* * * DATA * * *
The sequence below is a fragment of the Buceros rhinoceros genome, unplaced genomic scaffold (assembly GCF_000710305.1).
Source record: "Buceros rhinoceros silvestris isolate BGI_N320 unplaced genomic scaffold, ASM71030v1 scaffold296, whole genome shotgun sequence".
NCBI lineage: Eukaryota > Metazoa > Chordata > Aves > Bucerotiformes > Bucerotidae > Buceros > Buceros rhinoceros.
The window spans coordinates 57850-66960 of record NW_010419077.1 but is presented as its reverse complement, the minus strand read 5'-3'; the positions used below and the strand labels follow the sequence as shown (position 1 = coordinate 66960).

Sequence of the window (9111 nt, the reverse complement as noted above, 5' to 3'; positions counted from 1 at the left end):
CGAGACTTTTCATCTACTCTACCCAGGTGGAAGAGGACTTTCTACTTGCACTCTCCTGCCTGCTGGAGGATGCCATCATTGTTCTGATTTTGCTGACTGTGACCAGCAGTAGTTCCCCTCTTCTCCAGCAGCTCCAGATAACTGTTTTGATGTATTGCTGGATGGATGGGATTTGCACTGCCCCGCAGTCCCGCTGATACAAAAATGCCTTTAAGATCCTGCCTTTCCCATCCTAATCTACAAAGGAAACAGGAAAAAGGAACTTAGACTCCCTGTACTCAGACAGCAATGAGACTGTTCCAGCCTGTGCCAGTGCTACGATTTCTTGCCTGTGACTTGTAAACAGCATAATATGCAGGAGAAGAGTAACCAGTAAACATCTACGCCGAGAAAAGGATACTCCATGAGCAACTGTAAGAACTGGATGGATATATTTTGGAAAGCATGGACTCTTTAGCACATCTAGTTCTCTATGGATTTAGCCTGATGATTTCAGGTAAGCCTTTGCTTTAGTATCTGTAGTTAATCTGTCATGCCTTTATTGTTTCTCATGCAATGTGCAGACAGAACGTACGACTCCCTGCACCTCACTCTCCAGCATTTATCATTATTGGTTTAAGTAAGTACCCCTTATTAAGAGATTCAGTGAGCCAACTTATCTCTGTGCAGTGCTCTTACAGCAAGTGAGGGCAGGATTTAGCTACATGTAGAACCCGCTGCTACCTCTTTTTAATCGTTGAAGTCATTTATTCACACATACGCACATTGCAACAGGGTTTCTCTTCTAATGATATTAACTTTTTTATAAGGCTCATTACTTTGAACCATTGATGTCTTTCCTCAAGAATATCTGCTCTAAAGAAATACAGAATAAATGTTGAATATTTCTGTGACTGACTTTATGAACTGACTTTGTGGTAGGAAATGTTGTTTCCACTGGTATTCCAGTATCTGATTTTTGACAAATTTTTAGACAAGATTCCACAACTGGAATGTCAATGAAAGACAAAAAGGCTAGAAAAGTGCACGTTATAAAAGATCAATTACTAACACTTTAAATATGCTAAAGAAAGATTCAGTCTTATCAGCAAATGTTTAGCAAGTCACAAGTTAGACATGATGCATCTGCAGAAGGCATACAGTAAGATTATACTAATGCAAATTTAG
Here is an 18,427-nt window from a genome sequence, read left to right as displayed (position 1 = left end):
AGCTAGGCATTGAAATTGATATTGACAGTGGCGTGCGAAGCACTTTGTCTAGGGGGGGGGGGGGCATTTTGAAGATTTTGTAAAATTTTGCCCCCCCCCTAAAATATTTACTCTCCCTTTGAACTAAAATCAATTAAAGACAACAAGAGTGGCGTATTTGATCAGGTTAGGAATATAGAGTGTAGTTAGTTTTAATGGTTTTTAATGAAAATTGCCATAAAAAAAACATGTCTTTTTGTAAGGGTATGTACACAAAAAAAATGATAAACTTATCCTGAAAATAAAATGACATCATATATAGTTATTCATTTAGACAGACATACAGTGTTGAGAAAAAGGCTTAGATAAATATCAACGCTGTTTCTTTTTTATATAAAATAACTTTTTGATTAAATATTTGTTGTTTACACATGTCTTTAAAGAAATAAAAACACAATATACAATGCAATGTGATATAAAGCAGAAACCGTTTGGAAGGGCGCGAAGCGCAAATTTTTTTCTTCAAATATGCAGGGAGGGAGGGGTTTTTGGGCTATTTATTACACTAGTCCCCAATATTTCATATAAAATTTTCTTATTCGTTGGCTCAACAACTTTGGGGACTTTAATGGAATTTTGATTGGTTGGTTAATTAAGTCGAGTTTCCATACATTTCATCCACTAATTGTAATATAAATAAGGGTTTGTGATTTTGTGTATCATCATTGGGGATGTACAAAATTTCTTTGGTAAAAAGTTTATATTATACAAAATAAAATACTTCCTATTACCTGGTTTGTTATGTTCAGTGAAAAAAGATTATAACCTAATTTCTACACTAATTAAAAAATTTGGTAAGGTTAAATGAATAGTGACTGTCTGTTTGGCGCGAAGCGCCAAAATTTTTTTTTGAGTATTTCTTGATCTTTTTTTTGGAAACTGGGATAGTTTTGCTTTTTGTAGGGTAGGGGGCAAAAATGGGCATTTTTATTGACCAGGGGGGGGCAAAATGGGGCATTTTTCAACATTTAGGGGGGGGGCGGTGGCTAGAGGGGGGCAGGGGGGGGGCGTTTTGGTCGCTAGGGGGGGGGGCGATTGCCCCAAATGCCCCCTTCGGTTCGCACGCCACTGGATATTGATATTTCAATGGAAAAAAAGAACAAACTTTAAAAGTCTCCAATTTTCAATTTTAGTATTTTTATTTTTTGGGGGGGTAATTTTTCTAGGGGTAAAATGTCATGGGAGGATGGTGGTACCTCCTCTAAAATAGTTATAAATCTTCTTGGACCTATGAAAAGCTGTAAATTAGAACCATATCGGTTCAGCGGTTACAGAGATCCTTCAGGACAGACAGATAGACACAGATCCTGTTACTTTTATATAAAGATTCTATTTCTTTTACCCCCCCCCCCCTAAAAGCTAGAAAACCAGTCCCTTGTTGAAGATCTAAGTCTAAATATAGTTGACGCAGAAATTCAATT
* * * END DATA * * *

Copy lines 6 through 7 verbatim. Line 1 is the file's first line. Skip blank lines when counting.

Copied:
CGAGACTTTTCATCTACTCTACCCAGGTGGAAGAGGACTTTCTACTTGCACTCTCCTGCCTGCTGGAGGATGCCATCATTGTTCTGATTTTGCTGACTGTGACCAGCAGTAGTTCCCCTCTTCTCCAGCAGCTCCAGATAACTGTTTTGATGTATTGCTGGATGGATGGGATTTGCACTGCCCCGCAGTCCCGCTGATACAAAAATGCCTTTAAGATCCTGCCTTTCCCATCCTAATCTACAAAGGAAACAGGAAAAAGGAACTTAGACTCCCTGTACTCAGACAGCAATGAGACTGTTCCAGCCTGTGCCAGTGCTACGATTTCTTGCCTGTGACTTGTAAACAGCATAATATGCAGGAGAAGAGTAACCAGTAAACATCTACGCCGAGAAAAGGATACTCCATGAGCAACTGTAAGAACTGGATGGATATATTTTGGAAAGCATGGACTCTTTAGCACATCTAGTTCTCTATGGATTTAGCCTGATGATTTCAGGTAAGCCTTTGCTTTAGTATCTGTAGTTAATCTGTCATGCCTTTATTGTTTCTCATGCAATGTGCAGACAGAACGTACGACTCCCTGCACCTCACTCTCCAGCATTTATCATTATTGGTTTAAGTAAGTACCCCTTATTAAGAGATTCAGTGAGCCAACTTATCTCTGTGCAGTGCTCTTACAGCAAGTGAGGGCAGGATTTAGCTACATGTAGAACCCGCTGCTACCTCTTTTTAATCGTTGAAGTCATTTATTCACACATACGCACATTGCAACAGGGTTTCTCTTCTAATGATATTAACTTTTTTATAAGGCTCATTACTTTGAACCATTGATGTCTTTCCTCAAGAATATCTGCTCTAAAGAAATACAGAATAAATGTTGAATATTTCTGTGACTGACTTTATGAACTGACTTTGTGGTAGGAAATGTTGTTTCCACTGGTATTCCAGTATCTGATTTTTGACAAATTTTTAGACAAGATTCCACAACTGGAATGTCAATGAAAGACAAAAAGGCTAGAAAAGTGCACGTTATAAAAGATCAATTACTAACACTTTAAATATGCTAAAGAAAGATTCAGTCTTATCAGCAAATGTTTAGCAAGTCACAAGTTAGACATGATGCATCTGCAGAAGGCATACAGTAAGATTATACTAATGCAAATTTAG
Here is an 18,427-nt window from a genome sequence, read left to right as displayed (position 1 = left end):